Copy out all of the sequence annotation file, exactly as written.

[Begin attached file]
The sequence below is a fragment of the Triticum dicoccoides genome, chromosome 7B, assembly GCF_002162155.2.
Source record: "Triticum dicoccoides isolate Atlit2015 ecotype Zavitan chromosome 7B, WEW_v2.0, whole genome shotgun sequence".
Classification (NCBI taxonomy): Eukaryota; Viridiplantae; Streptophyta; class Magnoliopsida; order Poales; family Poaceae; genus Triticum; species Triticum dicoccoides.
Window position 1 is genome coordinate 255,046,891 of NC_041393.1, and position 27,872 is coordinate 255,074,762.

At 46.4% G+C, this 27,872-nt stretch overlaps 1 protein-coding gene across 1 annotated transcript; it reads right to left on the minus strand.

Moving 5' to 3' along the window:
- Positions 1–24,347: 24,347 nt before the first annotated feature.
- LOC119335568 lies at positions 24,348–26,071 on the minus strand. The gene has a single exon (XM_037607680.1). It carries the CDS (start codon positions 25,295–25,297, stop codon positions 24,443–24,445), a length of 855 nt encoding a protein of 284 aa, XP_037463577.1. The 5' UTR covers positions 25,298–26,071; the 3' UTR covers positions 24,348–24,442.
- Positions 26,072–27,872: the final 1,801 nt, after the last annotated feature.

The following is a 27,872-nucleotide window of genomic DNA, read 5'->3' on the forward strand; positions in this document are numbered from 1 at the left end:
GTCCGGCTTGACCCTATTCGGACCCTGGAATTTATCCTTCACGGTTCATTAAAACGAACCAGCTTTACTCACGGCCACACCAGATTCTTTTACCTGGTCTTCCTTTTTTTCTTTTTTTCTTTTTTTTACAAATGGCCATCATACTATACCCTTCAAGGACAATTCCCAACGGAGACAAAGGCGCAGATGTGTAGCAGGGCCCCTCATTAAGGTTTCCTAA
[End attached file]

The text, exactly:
The sequence below is a fragment of the Triticum dicoccoides genome, chromosome 7B, assembly GCF_002162155.2.
Source record: "Triticum dicoccoides isolate Atlit2015 ecotype Zavitan chromosome 7B, WEW_v2.0, whole genome shotgun sequence".
Classification (NCBI taxonomy): Eukaryota; Viridiplantae; Streptophyta; class Magnoliopsida; order Poales; family Poaceae; genus Triticum; species Triticum dicoccoides.
Window position 1 is genome coordinate 255,046,891 of NC_041393.1, and position 27,872 is coordinate 255,074,762.

At 46.4% G+C, this 27,872-nt stretch overlaps 1 protein-coding gene across 1 annotated transcript; it reads right to left on the minus strand.

Moving 5' to 3' along the window:
- Positions 1–24,347: 24,347 nt before the first annotated feature.
- LOC119335568 lies at positions 24,348–26,071 on the minus strand. The gene has a single exon (XM_037607680.1). It carries the CDS (start codon positions 25,295–25,297, stop codon positions 24,443–24,445), a length of 855 nt encoding a protein of 284 aa, XP_037463577.1. The 5' UTR covers positions 25,298–26,071; the 3' UTR covers positions 24,348–24,442.
- Positions 26,072–27,872: the final 1,801 nt, after the last annotated feature.

The following is a 27,872-nucleotide window of genomic DNA, read 5'->3' on the forward strand; positions in this document are numbered from 1 at the left end:
GTCCGGCTTGACCCTATTCGGACCCTGGAATTTATCCTTCACGGTTCATTAAAACGAACCAGCTTTACTCACGGCCACACCAGATTCTTTTACCTGGTCTTCCTTTTTTTCTTTTTTTCTTTTTTTTACAAATGGCCATCATACTATACCCTTCAAGGACAATTCCCAACGGAGACAAAGGCGCAGATGTGTAGCAGGGCCCCTCATTAAGGTTTCCTAA